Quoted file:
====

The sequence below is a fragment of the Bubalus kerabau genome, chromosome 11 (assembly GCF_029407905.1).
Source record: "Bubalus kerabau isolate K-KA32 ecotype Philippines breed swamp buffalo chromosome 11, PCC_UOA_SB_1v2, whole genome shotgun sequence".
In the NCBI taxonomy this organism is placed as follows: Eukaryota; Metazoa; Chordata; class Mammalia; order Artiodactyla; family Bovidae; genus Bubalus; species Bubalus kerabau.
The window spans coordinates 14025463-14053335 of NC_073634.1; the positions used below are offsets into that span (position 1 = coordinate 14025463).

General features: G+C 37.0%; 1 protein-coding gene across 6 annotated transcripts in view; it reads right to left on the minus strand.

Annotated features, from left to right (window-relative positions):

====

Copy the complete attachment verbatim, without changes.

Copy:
The sequence below is a fragment of the Bubalus kerabau genome, chromosome 11 (assembly GCF_029407905.1).
Source record: "Bubalus kerabau isolate K-KA32 ecotype Philippines breed swamp buffalo chromosome 11, PCC_UOA_SB_1v2, whole genome shotgun sequence".
In the NCBI taxonomy this organism is placed as follows: Eukaryota; Metazoa; Chordata; class Mammalia; order Artiodactyla; family Bovidae; genus Bubalus; species Bubalus kerabau.
The window spans coordinates 14025463-14053335 of NC_073634.1; the positions used below are offsets into that span (position 1 = coordinate 14025463).

General features: G+C 37.0%; 1 protein-coding gene across 6 annotated transcripts in view; it reads right to left on the minus strand.

Annotated features, from left to right (window-relative positions):